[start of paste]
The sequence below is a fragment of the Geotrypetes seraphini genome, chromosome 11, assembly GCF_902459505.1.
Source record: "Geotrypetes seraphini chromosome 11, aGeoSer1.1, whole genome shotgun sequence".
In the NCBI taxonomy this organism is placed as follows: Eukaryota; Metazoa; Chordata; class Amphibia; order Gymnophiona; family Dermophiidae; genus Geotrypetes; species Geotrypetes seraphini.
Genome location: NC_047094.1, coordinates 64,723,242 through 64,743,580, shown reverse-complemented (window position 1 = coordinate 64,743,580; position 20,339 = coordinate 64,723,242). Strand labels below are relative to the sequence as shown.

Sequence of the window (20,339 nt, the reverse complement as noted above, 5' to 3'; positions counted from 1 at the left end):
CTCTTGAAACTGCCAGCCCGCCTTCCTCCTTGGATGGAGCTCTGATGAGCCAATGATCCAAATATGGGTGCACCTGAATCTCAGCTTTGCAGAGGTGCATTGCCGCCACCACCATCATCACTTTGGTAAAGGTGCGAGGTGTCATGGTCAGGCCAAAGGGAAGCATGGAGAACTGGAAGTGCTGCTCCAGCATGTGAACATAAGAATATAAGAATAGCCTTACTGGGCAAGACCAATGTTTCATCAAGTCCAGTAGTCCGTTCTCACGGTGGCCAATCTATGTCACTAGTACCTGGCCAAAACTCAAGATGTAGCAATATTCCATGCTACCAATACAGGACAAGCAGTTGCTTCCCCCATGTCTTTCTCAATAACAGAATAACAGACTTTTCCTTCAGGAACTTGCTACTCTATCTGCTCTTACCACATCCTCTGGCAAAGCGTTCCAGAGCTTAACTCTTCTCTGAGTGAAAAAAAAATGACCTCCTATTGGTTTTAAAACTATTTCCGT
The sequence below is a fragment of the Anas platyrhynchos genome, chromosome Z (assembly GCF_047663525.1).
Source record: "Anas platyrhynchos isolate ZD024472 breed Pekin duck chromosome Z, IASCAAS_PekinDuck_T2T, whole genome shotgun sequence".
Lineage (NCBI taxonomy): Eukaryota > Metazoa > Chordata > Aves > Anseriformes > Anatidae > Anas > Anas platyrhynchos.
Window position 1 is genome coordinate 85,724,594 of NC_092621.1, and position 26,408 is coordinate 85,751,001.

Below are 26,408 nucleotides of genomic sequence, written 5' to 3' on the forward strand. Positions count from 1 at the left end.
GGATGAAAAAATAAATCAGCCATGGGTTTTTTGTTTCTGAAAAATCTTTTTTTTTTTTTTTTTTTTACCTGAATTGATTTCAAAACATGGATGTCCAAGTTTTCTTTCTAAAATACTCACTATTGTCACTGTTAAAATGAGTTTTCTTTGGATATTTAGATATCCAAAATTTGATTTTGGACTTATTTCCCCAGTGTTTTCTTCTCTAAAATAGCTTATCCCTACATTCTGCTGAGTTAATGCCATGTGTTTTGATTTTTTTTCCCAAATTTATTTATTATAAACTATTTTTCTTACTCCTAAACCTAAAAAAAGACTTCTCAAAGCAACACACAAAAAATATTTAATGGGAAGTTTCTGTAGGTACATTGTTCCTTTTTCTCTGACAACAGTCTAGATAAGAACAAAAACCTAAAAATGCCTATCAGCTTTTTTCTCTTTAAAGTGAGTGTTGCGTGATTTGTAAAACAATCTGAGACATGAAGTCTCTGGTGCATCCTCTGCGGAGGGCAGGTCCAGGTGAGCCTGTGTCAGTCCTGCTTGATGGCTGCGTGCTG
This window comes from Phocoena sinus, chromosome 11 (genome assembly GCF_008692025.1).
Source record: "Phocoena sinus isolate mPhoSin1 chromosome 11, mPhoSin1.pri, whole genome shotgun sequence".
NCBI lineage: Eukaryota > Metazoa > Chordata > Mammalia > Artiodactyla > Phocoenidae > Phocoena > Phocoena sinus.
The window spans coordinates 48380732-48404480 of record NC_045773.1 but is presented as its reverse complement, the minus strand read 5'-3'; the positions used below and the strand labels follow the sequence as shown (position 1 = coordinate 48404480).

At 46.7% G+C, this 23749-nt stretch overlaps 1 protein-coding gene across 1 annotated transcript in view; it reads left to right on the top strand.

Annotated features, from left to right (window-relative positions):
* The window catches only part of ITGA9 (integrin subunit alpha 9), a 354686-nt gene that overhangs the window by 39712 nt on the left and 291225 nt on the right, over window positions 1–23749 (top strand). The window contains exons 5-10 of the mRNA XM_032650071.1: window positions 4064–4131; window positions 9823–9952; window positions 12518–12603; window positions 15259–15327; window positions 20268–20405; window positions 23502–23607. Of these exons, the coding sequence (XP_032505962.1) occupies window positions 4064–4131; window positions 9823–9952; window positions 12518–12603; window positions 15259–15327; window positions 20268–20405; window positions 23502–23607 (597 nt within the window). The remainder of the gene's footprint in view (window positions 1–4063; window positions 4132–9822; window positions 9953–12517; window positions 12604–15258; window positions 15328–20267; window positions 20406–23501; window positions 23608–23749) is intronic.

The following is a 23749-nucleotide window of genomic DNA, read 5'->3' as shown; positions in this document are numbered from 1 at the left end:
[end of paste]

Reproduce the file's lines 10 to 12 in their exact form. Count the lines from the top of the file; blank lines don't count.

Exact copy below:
Window position 1 is genome coordinate 85,724,594 of NC_092621.1, and position 26,408 is coordinate 85,751,001.

Below are 26,408 nucleotides of genomic sequence, written 5' to 3' on the forward strand. Positions count from 1 at the left end.
GGATGAAAAAATAAATCAGCCATGGGTTTTTTGTTTCTGAAAAATCTTTTTTTTTTTTTTTTTTTTACCTGAATTGATTTCAAAACATGGATGTCCAAGTTTTCTTTCTAAAATACTCACTATTGTCACTGTTAAAATGAGTTTTCTTTGGATATTTAGATATCCAAAATTTGATTTTGGACTTATTTCCCCAGTGTTTTCTTCTCTAAAATAGCTTATCCCTACATTCTGCTGAGTTAATGCCATGTGTTTTGATTTTTTTTCCCAAATTTATTTATTATAAACTATTTTTCTTACTCCTAAACCTAAAAAAAGACTTCTCAAAGCAACACACAAAAAATATTTAATGGGAAGTTTCTGTAGGTACATTGTTCCTTTTTCTCTGACAACAGTCTAGATAAGAACAAAAACCTAAAAATGCCTATCAGCTTTTTTCTCTTTAAAGTGAGTGTTGCGTGATTTGTAAAACAATCTGAGACATGAAGTCTCTGGTGCATCCTCTGCGGAGGGCAGGTCCAGGTGAGCCTGTGTCAGTCCTGCTTGATGGCTGCGTGCTG